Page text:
Skip to main content

Boulder DA Stops Marijuana Possession Prosecutions

Submitted by Phillip Smith on (Issue #759)
Politics & Advocacy

The district attorney in Colorado's Boulder County announced Wednesday he will dismiss all pending small-time marijuana and paraphernalia possession cases, saying that given overwhelming support for Amendment 64 in Boulder County he would be hard pressed to find a jury to convict.

Boulder County DA Stan Garnett (
"You've seen an end to mere possession cases in Boulder County under my office," DA Stan Garnett told the University of Colorado student newspaper the Daily Camera. "It was an ethical decision," Garnett said. "The standard for beginning or continuing criminal prosecution is whether a prosecutor has reasonable belief they can get a unanimous conviction by a jury. Given Amendment 64 passed by a more than 2-to-1 margin (in Boulder County), we concluded that it would be inappropriate for us to continue to prosecute simple possession of marijuana less than an ounce and paraphernalia for those over 21."

While Amendment 64 will not go into effect most likely until sometime in January, Garnett said the high level of support for the measure in the county convinced him to begin dropping cases.

"We were already having trouble sitting a jury anyway," Garnett said. "That overwhelming vote total, that's where we get our juries from."

Boulder police Chief Mark Beckner told the Daily Camera that his department would now stop issuing tickets or making arrests for mere marijuana possession of less than an ounce and paraphernalia.

"We will not be issuing any summonses for the offenses cited by the Boulder DA," Beckner said. "We had already told our officers it was a waste of time to issue summonses for those offenses anyway, given the passage of the amendment. We are in a wait and see mode on how the state will regulate sales and possibly use in public places."

Garnett's stance came the same day Amendment 64 proponents called on other prosecutors, particularly Denver DA Mitch Morrisey, to follow his lead.

"A strong majority of Coloradans made it clear that they do not believe adults should be made criminals for possessing small amounts of marijuana," said Mason Tvert, a proponent of Amendment 64. "Colorado prosecutors can follow the will of the voters by dropping these cases today and announcing they are no longer taking on new ones. We applaud District Attorney Garnett for respecting the will of the voters, and we hope his colleagues across the state will follow his lead," Tvert said. "We do not see why District Attorney Morrissey or any other prosecutor would want to continue seeking criminal penalties for conduct that will be legal in the next month or so."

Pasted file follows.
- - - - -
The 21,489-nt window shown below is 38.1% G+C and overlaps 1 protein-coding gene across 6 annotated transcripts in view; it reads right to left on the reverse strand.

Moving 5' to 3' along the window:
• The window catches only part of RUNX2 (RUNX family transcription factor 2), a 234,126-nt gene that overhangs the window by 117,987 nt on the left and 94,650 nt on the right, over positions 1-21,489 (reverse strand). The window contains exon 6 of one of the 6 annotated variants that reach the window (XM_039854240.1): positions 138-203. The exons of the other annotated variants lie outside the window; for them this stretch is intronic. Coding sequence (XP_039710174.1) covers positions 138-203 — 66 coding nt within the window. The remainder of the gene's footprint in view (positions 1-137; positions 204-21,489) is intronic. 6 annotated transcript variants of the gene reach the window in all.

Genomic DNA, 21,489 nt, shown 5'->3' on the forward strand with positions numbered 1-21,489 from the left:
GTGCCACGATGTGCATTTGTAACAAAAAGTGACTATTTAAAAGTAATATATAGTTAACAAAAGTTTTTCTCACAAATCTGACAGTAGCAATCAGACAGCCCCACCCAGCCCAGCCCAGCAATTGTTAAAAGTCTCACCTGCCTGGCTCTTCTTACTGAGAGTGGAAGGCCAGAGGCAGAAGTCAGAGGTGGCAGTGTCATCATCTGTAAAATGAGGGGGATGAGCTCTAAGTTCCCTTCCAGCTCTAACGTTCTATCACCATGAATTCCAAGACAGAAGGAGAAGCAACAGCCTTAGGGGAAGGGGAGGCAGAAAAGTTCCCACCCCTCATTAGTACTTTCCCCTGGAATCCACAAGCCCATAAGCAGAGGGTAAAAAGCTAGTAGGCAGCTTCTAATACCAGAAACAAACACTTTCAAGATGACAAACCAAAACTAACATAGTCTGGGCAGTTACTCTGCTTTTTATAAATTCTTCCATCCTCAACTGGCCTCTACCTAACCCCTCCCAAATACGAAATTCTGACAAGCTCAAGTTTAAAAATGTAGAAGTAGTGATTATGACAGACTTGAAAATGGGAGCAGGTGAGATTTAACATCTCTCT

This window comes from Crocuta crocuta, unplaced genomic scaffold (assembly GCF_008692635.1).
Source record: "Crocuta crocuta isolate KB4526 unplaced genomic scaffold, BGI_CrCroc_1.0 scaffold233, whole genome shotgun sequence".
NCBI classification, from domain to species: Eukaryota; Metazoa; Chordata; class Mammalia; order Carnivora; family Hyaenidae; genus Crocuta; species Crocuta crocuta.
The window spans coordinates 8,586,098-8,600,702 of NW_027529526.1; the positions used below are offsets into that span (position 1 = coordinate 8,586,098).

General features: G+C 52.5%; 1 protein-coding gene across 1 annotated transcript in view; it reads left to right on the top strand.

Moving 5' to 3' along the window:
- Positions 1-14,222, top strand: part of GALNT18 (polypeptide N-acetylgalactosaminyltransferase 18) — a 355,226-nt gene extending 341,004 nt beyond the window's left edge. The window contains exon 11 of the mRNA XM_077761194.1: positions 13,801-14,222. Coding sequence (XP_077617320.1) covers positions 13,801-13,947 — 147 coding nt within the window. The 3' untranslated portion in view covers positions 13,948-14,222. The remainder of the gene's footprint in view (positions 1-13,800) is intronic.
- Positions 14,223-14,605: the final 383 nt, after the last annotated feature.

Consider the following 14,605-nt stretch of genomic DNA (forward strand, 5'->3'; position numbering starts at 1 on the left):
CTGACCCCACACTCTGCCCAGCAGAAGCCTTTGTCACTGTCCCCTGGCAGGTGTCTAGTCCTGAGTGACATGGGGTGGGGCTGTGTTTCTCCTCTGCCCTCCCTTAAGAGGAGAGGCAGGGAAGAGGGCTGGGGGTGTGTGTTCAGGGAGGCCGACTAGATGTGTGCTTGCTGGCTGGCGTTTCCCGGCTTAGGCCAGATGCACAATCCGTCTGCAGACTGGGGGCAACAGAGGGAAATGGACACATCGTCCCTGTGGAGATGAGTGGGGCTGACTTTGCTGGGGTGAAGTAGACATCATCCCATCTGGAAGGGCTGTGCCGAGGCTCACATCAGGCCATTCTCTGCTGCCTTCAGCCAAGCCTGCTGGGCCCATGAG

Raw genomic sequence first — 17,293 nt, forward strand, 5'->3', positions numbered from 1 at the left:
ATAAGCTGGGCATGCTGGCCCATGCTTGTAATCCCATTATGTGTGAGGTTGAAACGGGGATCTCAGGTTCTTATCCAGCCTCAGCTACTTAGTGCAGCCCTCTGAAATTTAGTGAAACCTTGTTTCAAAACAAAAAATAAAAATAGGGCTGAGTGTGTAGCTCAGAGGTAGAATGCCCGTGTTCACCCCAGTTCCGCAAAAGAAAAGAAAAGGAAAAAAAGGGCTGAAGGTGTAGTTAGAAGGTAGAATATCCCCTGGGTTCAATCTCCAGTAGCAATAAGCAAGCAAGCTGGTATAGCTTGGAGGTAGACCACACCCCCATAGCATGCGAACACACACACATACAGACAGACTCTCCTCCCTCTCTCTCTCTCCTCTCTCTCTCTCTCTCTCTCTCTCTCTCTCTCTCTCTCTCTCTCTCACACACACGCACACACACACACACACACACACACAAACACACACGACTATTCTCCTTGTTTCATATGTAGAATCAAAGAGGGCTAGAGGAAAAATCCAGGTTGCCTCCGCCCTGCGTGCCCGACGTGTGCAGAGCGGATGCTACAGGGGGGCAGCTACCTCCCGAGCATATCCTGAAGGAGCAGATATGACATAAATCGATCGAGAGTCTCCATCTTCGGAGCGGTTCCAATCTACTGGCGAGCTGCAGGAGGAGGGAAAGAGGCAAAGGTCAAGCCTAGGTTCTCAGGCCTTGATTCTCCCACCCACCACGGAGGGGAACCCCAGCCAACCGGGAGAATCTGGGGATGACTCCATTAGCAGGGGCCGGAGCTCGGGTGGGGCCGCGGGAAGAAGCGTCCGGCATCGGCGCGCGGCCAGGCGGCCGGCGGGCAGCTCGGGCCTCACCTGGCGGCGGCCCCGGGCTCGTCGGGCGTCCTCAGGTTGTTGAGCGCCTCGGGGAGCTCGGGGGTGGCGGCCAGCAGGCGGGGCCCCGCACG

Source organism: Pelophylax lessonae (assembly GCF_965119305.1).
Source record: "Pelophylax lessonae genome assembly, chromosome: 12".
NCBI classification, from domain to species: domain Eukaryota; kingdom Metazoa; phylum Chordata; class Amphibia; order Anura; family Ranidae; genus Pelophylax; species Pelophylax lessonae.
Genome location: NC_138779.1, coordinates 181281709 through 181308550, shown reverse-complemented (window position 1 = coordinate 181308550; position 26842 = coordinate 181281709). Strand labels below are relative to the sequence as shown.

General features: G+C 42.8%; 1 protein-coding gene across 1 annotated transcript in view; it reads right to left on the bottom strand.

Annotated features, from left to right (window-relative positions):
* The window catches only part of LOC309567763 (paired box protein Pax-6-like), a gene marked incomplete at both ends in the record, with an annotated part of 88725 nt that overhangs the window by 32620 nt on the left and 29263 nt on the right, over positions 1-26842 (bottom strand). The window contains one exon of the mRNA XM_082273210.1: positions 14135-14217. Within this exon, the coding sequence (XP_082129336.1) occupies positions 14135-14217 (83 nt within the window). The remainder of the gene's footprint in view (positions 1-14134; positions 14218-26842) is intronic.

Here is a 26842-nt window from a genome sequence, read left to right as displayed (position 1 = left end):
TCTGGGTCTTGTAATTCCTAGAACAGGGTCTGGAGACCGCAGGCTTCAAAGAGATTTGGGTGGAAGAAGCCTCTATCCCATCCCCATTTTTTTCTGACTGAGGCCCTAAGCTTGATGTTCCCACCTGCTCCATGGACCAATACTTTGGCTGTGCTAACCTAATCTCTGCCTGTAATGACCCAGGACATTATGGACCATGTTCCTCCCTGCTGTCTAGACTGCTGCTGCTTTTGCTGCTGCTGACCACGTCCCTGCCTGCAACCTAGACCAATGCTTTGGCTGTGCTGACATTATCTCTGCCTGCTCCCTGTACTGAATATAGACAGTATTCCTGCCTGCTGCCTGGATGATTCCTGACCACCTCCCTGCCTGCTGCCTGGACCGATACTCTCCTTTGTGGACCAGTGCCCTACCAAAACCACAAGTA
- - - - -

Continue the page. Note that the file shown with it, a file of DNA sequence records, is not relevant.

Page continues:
Prosecutors in some Washington counties, where marijuana legalization also passed, have also dropped pending pot possession prosecutions.

Permission to Reprint: This content is licensed under a modified Creative Commons Attribution license. Content of a purely educational nature in Drug War Chronicle appear courtesy of DRCNet Foundation, unless otherwise noted.


Uncle Bob (not verified)

Still hard to grasp that this is really happening... but it is, and it's a great thing.  God bless America!  To HELL with the war on drugs and the greedy exploiters who support it.  Send a clear message from sea to shining sea, if you are called upon to serve in a jury, DO NOT CONVICT.  When you are given the opportunity to vote, SPEAK WITH YOUR VOTE.  A government "by the people, for the people" cannot deny the will of the American people.  To do so would undermine the most basic of its functions.

Wed, 11/14/2012 - 9:55pm Permalink
sicntired (not verified)

In reply to by Uncle Bob (not verified)

If what you say is true then the last 100 years must have been a terrible mistake.Can I have my 12 years back,please?The drug war took them.I'm sure if it was all just a mistake I'll get them all back,right?

Thu, 11/15/2012 - 3:00am Permalink
Carl Darby (not verified)

In reply to by sicntired (not verified)

The problem is that the concept of jury nullification has not only not been taught as part of our legal heritage it has been actively discourage by "professional" jurists. Most juries are told that their only job is to make a determination of the facts in a case; questions concerning the law are to be directed to the bench. But this is not true.

Virtually no one knows that they have not only a right under common law but a moral obligation to evaluate the LAW -- as well as the facts when arriving at a verdict. In addition this determination can be made privately, involving only your conscience and it is not subject to questioning or scrutiny by anyone.

The sad reality is that this DA is throwing in the towel because he is tired of prosecuting cases that clearly go against the majority of the people, even though he could still prosecute them and win because our legal system (we don't have a justice system) is so perverted.

Thu, 11/15/2012 - 2:51pm Permalink
sicntired (not verified)

Remember who just got re elected President?If Obama allows this to stand it will be his second 180.I think it's Michelle who is behind his first switch.Now we'll see who wears the pants in the WH.My money's on the girl.

Thu, 11/15/2012 - 2:56am Permalink

Add new comment

The content of this field is kept private and will not be shown publicly.
This site is protected by reCAPTCHA and the Google Privacy Policy and Terms of Service apply.